Voodoo Plague by Dirk Patton

December 29, 2014

Written by Fox Emm

Fox is a freelance writer and editor whose work can be found on several sites (bloggingonward.com, gorestruly.com, wickedhorror.com, and this one!) She's a movie, comic, book, and tech reviewer and overall horror fiend. Pet enthusiast. X-files fan. Small sentence writer. Her multi-author horror anthology is out on Amazon: https://getbook.at/badneighborhoodpaperback


Voodoo Plague by Dirk Patton is an excellent book and although I hate to end the year on the start of a series, I’m thrilled to be able to round out 2014 on a positive note! The book was published just one year ago this month, so I’m grateful to be able to recommend it so highly so recently after its first birthday.


John Chase has just arrived in Atlanta on a business trip when America experiences the worst attacks in history. Nuclear bombs destroy cities and the widespread release of nerve gas sends the majority of the surviving population into a murderous rage. Rescuing a woman who survived the attacks he must lead her to safety as Atlanta burns, raging infected roam unchecked and society disintegrates into savagery.


Entertainment 5/5 & Writing Style 5/5

This novel is clever, fast paced, and incredibly engaging. The narration is in the first person perspective and the characters are incredibly likable. This, when combined with the ease at which one can relate to the characters is one of many elements of the story that I found particularly entertaining. You really feel what the characters do. As John’s anxiety mounts, you can feel a bundle of nerves accumulating in the pit of your own stomach. When his steadily increasing anxiousness finally blossoms into fully realized fear, you understand completely. Having characters which are easy to relate to and likable can increase a reader’s enjoyment of writing tenfold. This book goes above and beyond any of my expectations for what a reader should hope to get from a zombie book.


Writing Flow 5/5 & Originality 5/5

Elements of the story flow seamlessly together as the reader accompanies John through the scary first days of the zombie apocalypse. Since the flow of the book is based around the natural passage of time rather than making a variety of transitions, this makes the book and plot incredibly easy to follow. Readers are given only what the narrator, John, knows – so there’s no unsettling sensation that the characters should be picking up on obvious clues or that the characters aren’t reporting everything. Since John is providing his accounts of events in real time every aspect of the flow seems as logical as it is sincere.

As far as originality goes, I like some things about this premise and dislike other things, but decided to give it a high score because when combined the good far outweighed the overplayed. This book presents the zombie apocalypse as something which happens as part of an attack on the United States by another country/outside parties, and in the beginning the zombie outbreak is presented not as a virus, but as a nerve agent which first paralyses the affected before serving up some hyper-aggression. Presenting the apocalypse as a nerve agent that merely paralyzes rather than kills and re-animates is fairly new, and I did like the fact that it was a chemical agent rather than being referred to exclusively as a virus. Of course, having the zombie apocalypse occur as part of an attack is something that has been done, though this book also scored some bonus points because it offered up John in a unique situation. He was away from his hometown on a business trip which, as you might expect, meant that he was suddenly in an unfamiliar place with little more than what he would take a short business venture with. No bomb shelters, military rations, or home arsenals can be found here!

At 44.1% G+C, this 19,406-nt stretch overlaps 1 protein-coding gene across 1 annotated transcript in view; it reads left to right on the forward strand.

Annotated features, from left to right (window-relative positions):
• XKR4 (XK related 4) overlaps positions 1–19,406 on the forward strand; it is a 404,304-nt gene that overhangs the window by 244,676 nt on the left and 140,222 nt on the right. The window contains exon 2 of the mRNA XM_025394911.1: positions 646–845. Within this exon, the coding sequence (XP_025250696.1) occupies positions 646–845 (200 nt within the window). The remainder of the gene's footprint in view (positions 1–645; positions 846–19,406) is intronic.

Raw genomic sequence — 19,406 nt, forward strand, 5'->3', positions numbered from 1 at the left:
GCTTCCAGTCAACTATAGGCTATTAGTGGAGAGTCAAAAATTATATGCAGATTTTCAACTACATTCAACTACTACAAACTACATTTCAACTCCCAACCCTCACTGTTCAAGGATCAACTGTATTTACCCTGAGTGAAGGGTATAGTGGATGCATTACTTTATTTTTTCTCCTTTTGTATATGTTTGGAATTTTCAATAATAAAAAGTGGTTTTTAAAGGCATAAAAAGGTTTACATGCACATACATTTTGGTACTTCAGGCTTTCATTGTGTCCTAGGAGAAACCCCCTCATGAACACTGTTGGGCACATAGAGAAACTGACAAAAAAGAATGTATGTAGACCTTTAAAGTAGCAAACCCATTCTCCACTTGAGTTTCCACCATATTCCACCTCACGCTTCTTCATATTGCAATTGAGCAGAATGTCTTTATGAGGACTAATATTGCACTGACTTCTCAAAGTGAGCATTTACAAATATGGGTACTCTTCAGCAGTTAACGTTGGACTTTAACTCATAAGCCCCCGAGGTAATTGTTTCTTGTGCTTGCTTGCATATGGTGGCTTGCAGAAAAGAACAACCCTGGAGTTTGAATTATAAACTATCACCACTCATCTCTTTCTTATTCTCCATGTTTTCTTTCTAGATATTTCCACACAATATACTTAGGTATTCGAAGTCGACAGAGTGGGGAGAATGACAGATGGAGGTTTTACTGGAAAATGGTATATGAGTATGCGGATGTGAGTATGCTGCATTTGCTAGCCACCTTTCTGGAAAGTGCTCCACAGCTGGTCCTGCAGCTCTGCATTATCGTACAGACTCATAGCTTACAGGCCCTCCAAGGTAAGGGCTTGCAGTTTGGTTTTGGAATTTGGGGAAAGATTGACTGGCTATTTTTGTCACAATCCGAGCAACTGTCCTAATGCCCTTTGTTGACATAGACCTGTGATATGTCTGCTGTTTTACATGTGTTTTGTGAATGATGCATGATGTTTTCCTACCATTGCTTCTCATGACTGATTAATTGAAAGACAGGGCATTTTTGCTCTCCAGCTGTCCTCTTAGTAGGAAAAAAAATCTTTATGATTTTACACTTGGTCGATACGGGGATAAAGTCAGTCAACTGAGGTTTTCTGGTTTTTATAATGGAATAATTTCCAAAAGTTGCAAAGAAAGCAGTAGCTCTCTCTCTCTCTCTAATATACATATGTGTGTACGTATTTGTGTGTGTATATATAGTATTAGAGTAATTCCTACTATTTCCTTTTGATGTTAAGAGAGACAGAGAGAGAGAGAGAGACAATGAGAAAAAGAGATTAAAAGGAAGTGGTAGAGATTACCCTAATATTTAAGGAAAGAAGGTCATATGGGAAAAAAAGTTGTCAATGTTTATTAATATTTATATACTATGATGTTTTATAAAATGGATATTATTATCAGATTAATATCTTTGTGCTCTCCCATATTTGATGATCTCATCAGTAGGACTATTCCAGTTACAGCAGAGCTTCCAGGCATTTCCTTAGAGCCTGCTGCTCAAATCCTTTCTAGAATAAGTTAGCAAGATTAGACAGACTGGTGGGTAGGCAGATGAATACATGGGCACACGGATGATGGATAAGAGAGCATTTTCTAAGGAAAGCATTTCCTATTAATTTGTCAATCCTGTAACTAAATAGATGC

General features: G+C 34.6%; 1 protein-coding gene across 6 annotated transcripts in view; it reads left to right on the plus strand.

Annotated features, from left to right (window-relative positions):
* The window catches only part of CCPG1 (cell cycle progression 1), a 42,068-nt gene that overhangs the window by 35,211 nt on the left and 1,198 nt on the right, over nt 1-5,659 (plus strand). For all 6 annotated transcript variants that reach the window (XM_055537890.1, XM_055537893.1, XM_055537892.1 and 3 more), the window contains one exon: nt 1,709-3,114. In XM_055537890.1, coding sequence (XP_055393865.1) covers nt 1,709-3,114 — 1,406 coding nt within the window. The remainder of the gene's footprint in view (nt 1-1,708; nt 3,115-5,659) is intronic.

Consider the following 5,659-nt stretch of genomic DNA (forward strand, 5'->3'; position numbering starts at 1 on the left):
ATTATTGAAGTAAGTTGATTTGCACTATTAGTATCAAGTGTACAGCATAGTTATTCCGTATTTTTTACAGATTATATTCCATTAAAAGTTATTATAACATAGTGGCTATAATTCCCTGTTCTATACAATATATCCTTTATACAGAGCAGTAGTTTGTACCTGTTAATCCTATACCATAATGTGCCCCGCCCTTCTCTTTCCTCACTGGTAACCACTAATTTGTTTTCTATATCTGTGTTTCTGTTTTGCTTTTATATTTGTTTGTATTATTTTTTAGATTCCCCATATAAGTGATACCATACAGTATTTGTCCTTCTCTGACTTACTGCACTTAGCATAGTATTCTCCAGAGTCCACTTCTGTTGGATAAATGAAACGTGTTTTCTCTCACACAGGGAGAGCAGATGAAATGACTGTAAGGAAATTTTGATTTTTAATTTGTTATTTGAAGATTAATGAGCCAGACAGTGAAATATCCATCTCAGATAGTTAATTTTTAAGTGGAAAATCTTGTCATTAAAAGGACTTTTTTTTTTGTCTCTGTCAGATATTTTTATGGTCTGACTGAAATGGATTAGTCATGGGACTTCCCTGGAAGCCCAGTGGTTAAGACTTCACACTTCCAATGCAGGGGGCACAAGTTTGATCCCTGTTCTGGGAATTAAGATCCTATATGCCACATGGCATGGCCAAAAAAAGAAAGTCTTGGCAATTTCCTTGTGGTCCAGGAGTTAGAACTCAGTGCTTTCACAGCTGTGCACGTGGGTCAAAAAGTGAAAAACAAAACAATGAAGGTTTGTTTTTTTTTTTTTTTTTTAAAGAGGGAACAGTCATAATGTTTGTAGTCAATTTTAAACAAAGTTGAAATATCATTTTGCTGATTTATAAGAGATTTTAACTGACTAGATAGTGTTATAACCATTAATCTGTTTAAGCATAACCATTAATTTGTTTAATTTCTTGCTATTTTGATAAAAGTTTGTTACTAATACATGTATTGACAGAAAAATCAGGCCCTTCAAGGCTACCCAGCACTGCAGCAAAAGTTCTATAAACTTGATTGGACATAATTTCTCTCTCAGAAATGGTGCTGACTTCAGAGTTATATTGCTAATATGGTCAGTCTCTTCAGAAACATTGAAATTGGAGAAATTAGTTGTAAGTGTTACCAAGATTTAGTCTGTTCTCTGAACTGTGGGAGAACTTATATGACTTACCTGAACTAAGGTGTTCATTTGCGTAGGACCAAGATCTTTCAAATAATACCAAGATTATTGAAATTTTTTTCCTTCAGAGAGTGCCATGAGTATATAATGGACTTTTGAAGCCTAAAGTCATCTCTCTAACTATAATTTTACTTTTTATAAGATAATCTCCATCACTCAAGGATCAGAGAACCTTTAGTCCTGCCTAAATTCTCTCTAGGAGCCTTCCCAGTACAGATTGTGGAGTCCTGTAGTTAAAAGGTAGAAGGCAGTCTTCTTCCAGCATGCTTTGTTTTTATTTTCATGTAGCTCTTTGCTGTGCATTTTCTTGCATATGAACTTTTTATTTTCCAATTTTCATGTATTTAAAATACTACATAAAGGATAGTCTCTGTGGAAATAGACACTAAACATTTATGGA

Scene Description 5/5

The descriptions in this book are incredibly detailed and varied. The brilliant use of figurative language brings the scenes to life as vividly as the narration and dialogue breathes life into the characters and figures of the novel. Beyond that, there is so much of this book that is incredibly quotable! I am fond of quote collecting, so I greatly enjoyed passages such as:

“As usual for Atlanta, we taxied so long that it felt as if the pilot was trying to drive the plane back to Arizona…”

Lines such as those which are as affecting as they are evocative made Voodoo Plague Book One an absolute joy to read from a description perspective.

Overall 5/5

Overall I am proud to give Voodoo Plague a well deserved 5 out of 5 rating. It took a lot of the things that I love about zombie fiction and found ways to make them better. I love Patton’s writing style and look forward to reading the rest of the books in this series!

See you next year, ZADF!

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